March 2021 marks 100-years of publication for The Trumpet

Depicts editorial staff note: no pictures

The Trumpet officially turns 100-years old this March! Volume 1, March 1921 marked the first documented issue of “The Normal Trumpet” (now known as “The Trumpet”) which was the original name of the newspaper because West Liberty University (WLU) was once known as “West Liberty State Normal School”. WLU’s Dean of college of arts and communication Dr. Matthew Harder said, “The Trumpet is the oldest student organization on campus.”

Unlike the present day Trumpet newspapers, the very first issue contained zero pictures and was only six pages long versus the current Trumpet issues varying between 15 to 16 pages long. Also, the first documented issue of “The Normal Trumpet” was not organized in any particular section such as today’s issues which are news, culture, opinion and sports. However, like current Trumpet publications, page one was home to all of the hard news stories for each issue and page two included editorial staff names. The second page was home to editorials, and this printed text regarding publication times can be seen in the top left corner: “Published monthly by the Students and Faculty of the West Liberty Normal School. Subscription — $0.75 per year”. Page three contained a page long article titled, “Henry’s Biography” and page four contained another page long article titled “The White Heather”. Finishing off this issue in pages five and six were articles pertaining to alumni updates, clubs on campus, and introductions as to how the summer quarter of 1921 was scheduled to proceed.

Although The Normal Trumpet reported the newspaper was printed every month, unknown causes have left issues of The Normal Trumpet/The Trumpet missing from documentation throughout the past 100 years of publication. As of right now, the only issues the university still has access to from 1921 include the March, July, August, and December issues.

As previously stated, the most important stories appeared on page one of the Volume 1, March 1921 issue. This page included reports on men’s and women’s’ basketball, professor impressions, superintendent meetings, and a poem titled “A Bird”.

The men’s and women’s basketball teams were reported on with an article titled, “Did West Liberty Shine”? Another snippet on page one tilted “Mr. Koon’s first impressions of some of the members of his American History class” listed eleven students with Mr. Koon’s first impressions of them to the right of their names. “The Spring Quarter” reported the spring enrollment numbers for the 1921 spring semester. According to the article, the spring quarter was “larger” than it had been in several years and reports of the normal school expanding educational opportunities was underway. “Echoes from meeting of the dept. of superintendents” covered meeting notes from the National Council of Normal School Presidents in Washington between Feb. 24-25. According to the above article, “West Virginia had 100% representation of her Normal school presidents…”.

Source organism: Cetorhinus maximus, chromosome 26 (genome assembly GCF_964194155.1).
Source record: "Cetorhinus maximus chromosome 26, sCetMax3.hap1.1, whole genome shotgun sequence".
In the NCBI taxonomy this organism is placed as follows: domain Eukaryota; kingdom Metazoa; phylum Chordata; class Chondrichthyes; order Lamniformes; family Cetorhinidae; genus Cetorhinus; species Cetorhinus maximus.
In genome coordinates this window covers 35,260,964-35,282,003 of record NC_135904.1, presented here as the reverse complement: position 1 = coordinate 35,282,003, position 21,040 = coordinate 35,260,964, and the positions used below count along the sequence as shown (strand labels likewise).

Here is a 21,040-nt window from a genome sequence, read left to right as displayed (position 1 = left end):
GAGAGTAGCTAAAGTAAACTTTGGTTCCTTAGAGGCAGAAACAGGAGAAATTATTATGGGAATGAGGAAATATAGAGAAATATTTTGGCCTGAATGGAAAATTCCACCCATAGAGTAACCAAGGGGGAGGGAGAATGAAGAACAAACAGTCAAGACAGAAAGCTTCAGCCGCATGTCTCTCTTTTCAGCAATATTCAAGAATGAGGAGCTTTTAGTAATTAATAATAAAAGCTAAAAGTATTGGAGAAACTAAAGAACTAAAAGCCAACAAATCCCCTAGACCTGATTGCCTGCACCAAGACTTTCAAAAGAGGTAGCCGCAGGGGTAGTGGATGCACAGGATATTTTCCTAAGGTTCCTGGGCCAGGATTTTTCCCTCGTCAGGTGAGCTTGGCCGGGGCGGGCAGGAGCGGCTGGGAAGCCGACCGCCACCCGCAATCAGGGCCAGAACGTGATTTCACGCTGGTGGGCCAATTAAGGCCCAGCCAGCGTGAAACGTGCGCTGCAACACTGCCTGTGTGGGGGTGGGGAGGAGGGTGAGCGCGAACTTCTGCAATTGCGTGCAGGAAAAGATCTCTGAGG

In January of 2020, West Liberty’s head of learning resources, Katy Zane, began the process of converting each Trumpet issue Elbin Library had on file to high-definition PDFs that are available anytime and anywhere. The 100-years of the student run newspaper is available via two Google Drives, which are organized from 1921 to 1990 and 1990 to 2017. Be sure to use your West Liberty email accounts to view the PDF documents within these links.

At the beginning of August 2020, The Trumpet underwent a media convergence process and has switched to a completely digital publishing platform. To view certain issues of past Trumpets and all the newest ones, please visit

West Liberty’s director of media relations, Maureen Zambito, wrote a press release on Monday, March 1, 2021 and discusses The Trumpet turning 100 years old. Celebrations for the centennial include production of a documentary and a coffee table book. For more information regarding the history of The Trumpet, how to join the current staff or general questions, please email Annalise Murphy at [email protected].